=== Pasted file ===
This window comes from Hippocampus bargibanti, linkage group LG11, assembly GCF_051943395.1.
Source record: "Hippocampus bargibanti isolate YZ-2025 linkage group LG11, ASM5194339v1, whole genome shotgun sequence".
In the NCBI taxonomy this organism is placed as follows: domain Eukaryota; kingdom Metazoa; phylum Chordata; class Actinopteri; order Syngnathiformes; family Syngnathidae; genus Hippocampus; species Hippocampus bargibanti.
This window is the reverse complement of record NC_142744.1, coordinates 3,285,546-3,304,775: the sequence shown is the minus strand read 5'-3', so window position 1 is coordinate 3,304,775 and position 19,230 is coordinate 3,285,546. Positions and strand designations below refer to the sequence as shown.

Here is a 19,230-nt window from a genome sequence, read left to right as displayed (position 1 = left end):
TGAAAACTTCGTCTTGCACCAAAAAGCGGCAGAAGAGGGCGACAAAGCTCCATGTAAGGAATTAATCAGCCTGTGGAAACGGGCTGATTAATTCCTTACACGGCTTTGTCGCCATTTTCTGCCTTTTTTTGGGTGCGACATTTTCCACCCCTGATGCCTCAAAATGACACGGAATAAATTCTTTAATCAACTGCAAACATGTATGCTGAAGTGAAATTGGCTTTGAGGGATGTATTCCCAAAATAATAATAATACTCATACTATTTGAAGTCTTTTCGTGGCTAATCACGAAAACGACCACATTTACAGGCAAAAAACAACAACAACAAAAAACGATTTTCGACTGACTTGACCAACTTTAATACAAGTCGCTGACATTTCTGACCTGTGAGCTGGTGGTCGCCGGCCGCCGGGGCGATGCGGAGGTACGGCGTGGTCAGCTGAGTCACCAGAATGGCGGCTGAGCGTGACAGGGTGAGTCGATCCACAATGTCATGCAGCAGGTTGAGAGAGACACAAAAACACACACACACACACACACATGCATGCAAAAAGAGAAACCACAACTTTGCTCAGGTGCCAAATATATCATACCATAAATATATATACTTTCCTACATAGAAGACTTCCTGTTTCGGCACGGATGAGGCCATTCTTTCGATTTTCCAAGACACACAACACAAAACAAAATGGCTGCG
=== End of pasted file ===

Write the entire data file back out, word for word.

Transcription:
This window comes from Hippocampus bargibanti, linkage group LG11, assembly GCF_051943395.1.
Source record: "Hippocampus bargibanti isolate YZ-2025 linkage group LG11, ASM5194339v1, whole genome shotgun sequence".
In the NCBI taxonomy this organism is placed as follows: domain Eukaryota; kingdom Metazoa; phylum Chordata; class Actinopteri; order Syngnathiformes; family Syngnathidae; genus Hippocampus; species Hippocampus bargibanti.
This window is the reverse complement of record NC_142744.1, coordinates 3,285,546-3,304,775: the sequence shown is the minus strand read 5'-3', so window position 1 is coordinate 3,304,775 and position 19,230 is coordinate 3,285,546. Positions and strand designations below refer to the sequence as shown.

Here is a 19,230-nt window from a genome sequence, read left to right as displayed (position 1 = left end):
TGAAAACTTCGTCTTGCACCAAAAAGCGGCAGAAGAGGGCGACAAAGCTCCATGTAAGGAATTAATCAGCCTGTGGAAACGGGCTGATTAATTCCTTACACGGCTTTGTCGCCATTTTCTGCCTTTTTTTGGGTGCGACATTTTCCACCCCTGATGCCTCAAAATGACACGGAATAAATTCTTTAATCAACTGCAAACATGTATGCTGAAGTGAAATTGGCTTTGAGGGATGTATTCCCAAAATAATAATAATACTCATACTATTTGAAGTCTTTTCGTGGCTAATCACGAAAACGACCACATTTACAGGCAAAAAACAACAACAACAAAAAACGATTTTCGACTGACTTGACCAACTTTAATACAAGTCGCTGACATTTCTGACCTGTGAGCTGGTGGTCGCCGGCCGCCGGGGCGATGCGGAGGTACGGCGTGGTCAGCTGAGTCACCAGAATGGCGGCTGAGCGTGACAGGGTGAGTCGATCCACAATGTCATGCAGCAGGTTGAGAGAGACACAAAAACACACACACACACACACACATGCATGCAAAAAGAGAAACCACAACTTTGCTCAGGTGCCAAATATATCATACCATAAATATATATACTTTCCTACATAGAAGACTTCCTGTTTCGGCACGGATGAGGCCATTCTTTCGATTTTCCAAGACACACAACACAAAACAAAATGGCTGCG